Pierre AdolpheValette,1910What (again) are allthe devices forindicating depthhere?
Playing withScale:(Rene Magritte,20th C Belgium)
Playing withScale:Robert Therrien(ContemporaryAmerican)
Perspective is everywhere--especially where you findgeometrical forms.
Linear Perspectivewas invented in theearly 15th century byan Italian architectnamed FillipoBrunelleschi. Hewanted to figure outa way to accuratelyrecord hisobservations of theancient Romanbuildings that soinspired him.
Leonardo da Vinci’s Last Supper, 1498 (Italian)
Ancient Roman Fresco (First Century AD)
Mughal18th C MughalminiatureMiniaturepainting (India)(India)17th C
The Art ofCourtlyLucknow(India)ShirahDiscovers theBody ofFarhad (1800)
A Princessand HerCompanions(1760-1770)
A DancerBalances aBottle(1770)
JapanesepaintingsUkiyo-E style18th-19th C.
Mary Cassatt19th C. American
Matisse, French, 1907 Is there any depth here?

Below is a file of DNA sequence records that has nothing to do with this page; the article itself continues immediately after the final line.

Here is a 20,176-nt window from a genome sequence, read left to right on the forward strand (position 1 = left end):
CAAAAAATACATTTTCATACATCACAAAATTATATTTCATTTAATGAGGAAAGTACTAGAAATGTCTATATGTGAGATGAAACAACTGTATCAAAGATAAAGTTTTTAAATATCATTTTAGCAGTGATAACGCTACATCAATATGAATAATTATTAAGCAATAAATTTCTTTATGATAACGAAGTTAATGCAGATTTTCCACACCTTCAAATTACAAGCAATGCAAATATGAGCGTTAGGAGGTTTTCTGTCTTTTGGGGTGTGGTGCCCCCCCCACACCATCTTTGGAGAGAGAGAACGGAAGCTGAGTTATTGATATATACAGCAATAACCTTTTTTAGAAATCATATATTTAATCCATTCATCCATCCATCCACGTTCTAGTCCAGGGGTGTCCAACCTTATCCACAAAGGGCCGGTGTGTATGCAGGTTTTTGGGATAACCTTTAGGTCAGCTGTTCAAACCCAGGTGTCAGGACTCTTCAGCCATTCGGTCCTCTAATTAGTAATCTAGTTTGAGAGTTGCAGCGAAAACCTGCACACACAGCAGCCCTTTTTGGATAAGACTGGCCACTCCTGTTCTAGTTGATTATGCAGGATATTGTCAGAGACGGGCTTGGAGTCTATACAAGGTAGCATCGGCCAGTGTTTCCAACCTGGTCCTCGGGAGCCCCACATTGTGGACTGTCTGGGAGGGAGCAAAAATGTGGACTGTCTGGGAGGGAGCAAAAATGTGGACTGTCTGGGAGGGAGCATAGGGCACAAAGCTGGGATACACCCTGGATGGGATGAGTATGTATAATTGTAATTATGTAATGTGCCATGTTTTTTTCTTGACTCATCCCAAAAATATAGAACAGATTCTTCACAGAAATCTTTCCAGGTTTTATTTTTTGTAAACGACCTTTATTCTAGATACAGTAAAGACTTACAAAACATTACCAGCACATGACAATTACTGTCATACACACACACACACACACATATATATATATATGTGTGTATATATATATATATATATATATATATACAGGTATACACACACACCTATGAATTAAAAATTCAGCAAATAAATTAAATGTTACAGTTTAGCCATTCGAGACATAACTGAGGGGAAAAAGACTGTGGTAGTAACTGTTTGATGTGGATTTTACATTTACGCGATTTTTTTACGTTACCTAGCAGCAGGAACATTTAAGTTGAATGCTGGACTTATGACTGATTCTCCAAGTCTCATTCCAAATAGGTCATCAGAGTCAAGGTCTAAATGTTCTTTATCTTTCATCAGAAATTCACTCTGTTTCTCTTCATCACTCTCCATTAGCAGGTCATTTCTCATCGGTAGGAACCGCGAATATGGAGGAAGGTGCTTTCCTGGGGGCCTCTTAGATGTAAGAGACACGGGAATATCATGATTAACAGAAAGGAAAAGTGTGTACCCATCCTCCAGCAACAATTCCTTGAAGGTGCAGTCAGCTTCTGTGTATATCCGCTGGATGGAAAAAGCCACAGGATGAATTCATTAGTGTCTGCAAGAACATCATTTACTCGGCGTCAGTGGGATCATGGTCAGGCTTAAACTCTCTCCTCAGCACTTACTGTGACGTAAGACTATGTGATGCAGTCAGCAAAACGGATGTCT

Project Number Seven: Space and ScaleYou are going to make a painting/drawing/collage that deploys both western linearperspective and a non-western Asian (or modernist) sense of space. First, use your penciland ruler to make a 1” border along all sides of you 15”x20” illustration board, then dividethe interior composition in half along the long side—making each rectangle 9”x13”. Using theprocedure I described in both the lecture and the demo, create a one-point perspectiveinterior inside one of these rectangles. This interior is going to be populated with imagerythat represents your ideal, utopian space. What sorts of objects would you want in yourdream place? Be sure to use one-point perspective to draw and position all of thegeometrical elements in this place. Be sure also to use the principles of scale, position,overlapping, and sharp and diminishing detail as well.For the other half of your composition, you are going to use these same perspective spaceelements to create a very non-western or modernist conception of space. Remember fromthe lecture how non-western space is created: shapes can be out of scale, or be flat and setupon (and not within) the picture plane. They don’t have to conform to any particularperspective lines. Shapes can also be equally colorful and detailed, with little or no shading.You can use a variety of media—drawing, painting, and collage—to complete both of thesespaces.Also: think about how to visually link both these individual compositions in some manner tocreate a visually unified overall design.